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After Beirut Blast, Videos Of Lebanese Women Show Heartbreaking Strength

Israa Seblani said the shockwave from the blast nearly blew her off her feet.

Radiant in a long white gown and veil, 29-year-old Lebanese bride Israa Seblani stands smiling and posing for her wedding video. The scene is shattered by a deafening roar, and a powerful shockwave nearly blows her off her feet.

The dramatic footage captured the moment when a massive explosion rocked the Lebanese capital on Tuesday, killing 135 people and injuring more than 5,000.

Seblani, a doctor working in the United States, helped to check on the injured nearby, before fleeing central Beirut’s Saifi square to safety.

A day later, she and her husband Ahmad Subeih, 34, a businessman in Beirut, were struggling to process what happened.

“I have been preparing for my big day for two weeks and I was so happy like all other girls, ‘I am getting married’. My parents are going to be happy seeing me in a white dress, I will be looking like a princess,” she told Reuters.

A shot from photographer Mahmoud Nakib's wedding photoshoot, before the blast occurred.
A shot from photographer Mahmoud Nakib's wedding photoshoot, before the blast occurred.

“What happened during the explosion here — there is no word to explain ... I was shocked, I was wondering what happened, am I going to die? How am I going to die?”

Behind her, piles of smashed glass from the blown-out windows of the hotel where she was due to stay littered the ground, along with crushed remnants of flower arrangements that had adorned banquet tables.

Seblani arrived in Beirut three weeks earlier to prepare for her wedding.

Subeih recalled the aftermath of the blast, which officials have blamed on a huge stockpile of highly explosive material stored for years in unsafe conditions at the port.

Cars under the rubble of a destroyed house a day after a massive explosion in Beirut's port, killing at least 100 people and injured thousands.
Cars under the rubble of a destroyed house a day after a massive explosion in Beirut's port, killing at least 100 people and injured thousands.

‘Continue, we can’t stop’

“We started to walk around and it was extremely sad, it was not describable the devastation and the sound of the explosion,” he said. “We are still in shock ... I have never heard anything similar to the sound of this explosion.”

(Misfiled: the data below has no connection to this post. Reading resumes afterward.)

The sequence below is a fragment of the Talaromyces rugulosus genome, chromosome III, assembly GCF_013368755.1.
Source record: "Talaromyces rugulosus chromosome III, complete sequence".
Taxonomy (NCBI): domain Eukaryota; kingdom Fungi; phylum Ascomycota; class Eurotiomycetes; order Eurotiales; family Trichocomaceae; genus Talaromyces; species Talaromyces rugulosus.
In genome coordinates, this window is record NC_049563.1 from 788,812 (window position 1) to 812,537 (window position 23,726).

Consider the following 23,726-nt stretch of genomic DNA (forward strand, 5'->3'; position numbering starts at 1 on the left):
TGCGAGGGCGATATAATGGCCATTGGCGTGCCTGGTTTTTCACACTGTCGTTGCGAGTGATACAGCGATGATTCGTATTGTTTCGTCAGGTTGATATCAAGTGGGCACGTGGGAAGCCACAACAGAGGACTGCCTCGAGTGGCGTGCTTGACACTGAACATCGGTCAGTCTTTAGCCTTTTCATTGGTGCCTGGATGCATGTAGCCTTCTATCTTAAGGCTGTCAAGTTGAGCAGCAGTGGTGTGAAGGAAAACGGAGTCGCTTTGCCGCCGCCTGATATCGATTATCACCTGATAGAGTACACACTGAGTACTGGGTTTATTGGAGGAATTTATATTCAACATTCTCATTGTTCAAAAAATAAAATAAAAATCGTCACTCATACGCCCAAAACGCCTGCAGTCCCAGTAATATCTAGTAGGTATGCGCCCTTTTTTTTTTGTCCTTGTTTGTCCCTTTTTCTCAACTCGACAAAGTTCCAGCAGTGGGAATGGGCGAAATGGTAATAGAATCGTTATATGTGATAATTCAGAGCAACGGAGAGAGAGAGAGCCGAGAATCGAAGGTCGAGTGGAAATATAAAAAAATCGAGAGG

“I feel so sad about what happened to other people, about what happened to Lebanon,” added Seblani. “When I woke up and saw the damage that happened to Beirut, the one thing I said was thank God we are still alive.”

After the blast, she and her husband tried to compose themselves and carry on with their celebrations.

“My husband told me to continue, we can’t stop. I was like OK, why not, we continue. I was not living the moment actually, I was like walking, my face was smiling, my lips were smiling, that’s it, not more. Then we went to have a dinner.”

“When I woke up and saw the damage that happened to Beirut, the one thing I said was thank God we are still alive.”

- Israa Seblani

Subeih recalls entering the damaged hotel on Wednesday to retrieve belongings and passports.

“The scene in the room was unbelievable,” he said.

He is waiting for a visa to the United States so he can join his wife there. Seblani loves Lebanon, but feels that after Tuesday’s blast, living there is not an option.

She is still trying to find joy in a wedding she took so long to prepare.

“There is a lot of damage, many people were killed and wounded. But also if I want to look at us, myself, my husband, the photographer — how we escaped unharmed, I thank God for protecting us.

“This alone makes me feel optimistic and to keep the joy of the occasion that I came here to celebrate.”

Scenes of strength emerge

In the explosion’s aftermath, footage of women have made the rounds online as displays of immense kindness and comfort.

A photo of a maternity ward nurse, working in a hospital close to the blast’s epicenter, was snapped as she kept three newborns safe in her arms.

Looking back at the moment, photographer Bilal Jawich called her a “heroine” in a Facebook post. He told CNN that the nurse was originally knocked out by the explosion; she regained consciousness while holding the infants, surrounded by bodies and the wounded.

“I noticed the nurse’s calm, which contrasted the surrounding atmosphere ... the nurse looked like she possessed a hidden force that gave her self-control and the ability to save those children,” Jawich said. “People stand out amidst these violent and dark and evil circumstances and this nurse was up to the task.”

In other acts of bravery, an an unnamed woman who outlets speculate is a migrant home caretaker is being commended for saving the life of a toddler in a room she was vacuuming.

And a clip from a maternity ward shows what a mother went through while giving birth as the blast rocked the city. Expectant father Edmond Khnaisser was filming his wife Emmanuelle getting wheeled into the delivery room as the explosion shook the building.

Watch: man captures moment blast hit Beirut as his wife was giving birth. Story continues below.

The couple came out unscathed and Emmanuelle gave birth to a healthy baby boy named George, the BBC reported.

Perhaps one of the more stirring displays of resilience has come from a senior piano player. Long-time Beirut resident May Abboud Melki returned to her home to discover complete wreckage, with only her beloved piano intact. She sat at the instrument —bought by her father on her wedding day — and played “Auld Lang Syne.”

She pushed through the pain and tried to have a few moments of peace,” her granddaughter May-Lee Meliki told CNN.

Writing by Alexandra Hudson, editing by Mike Collett-White. With files from Al Donato.

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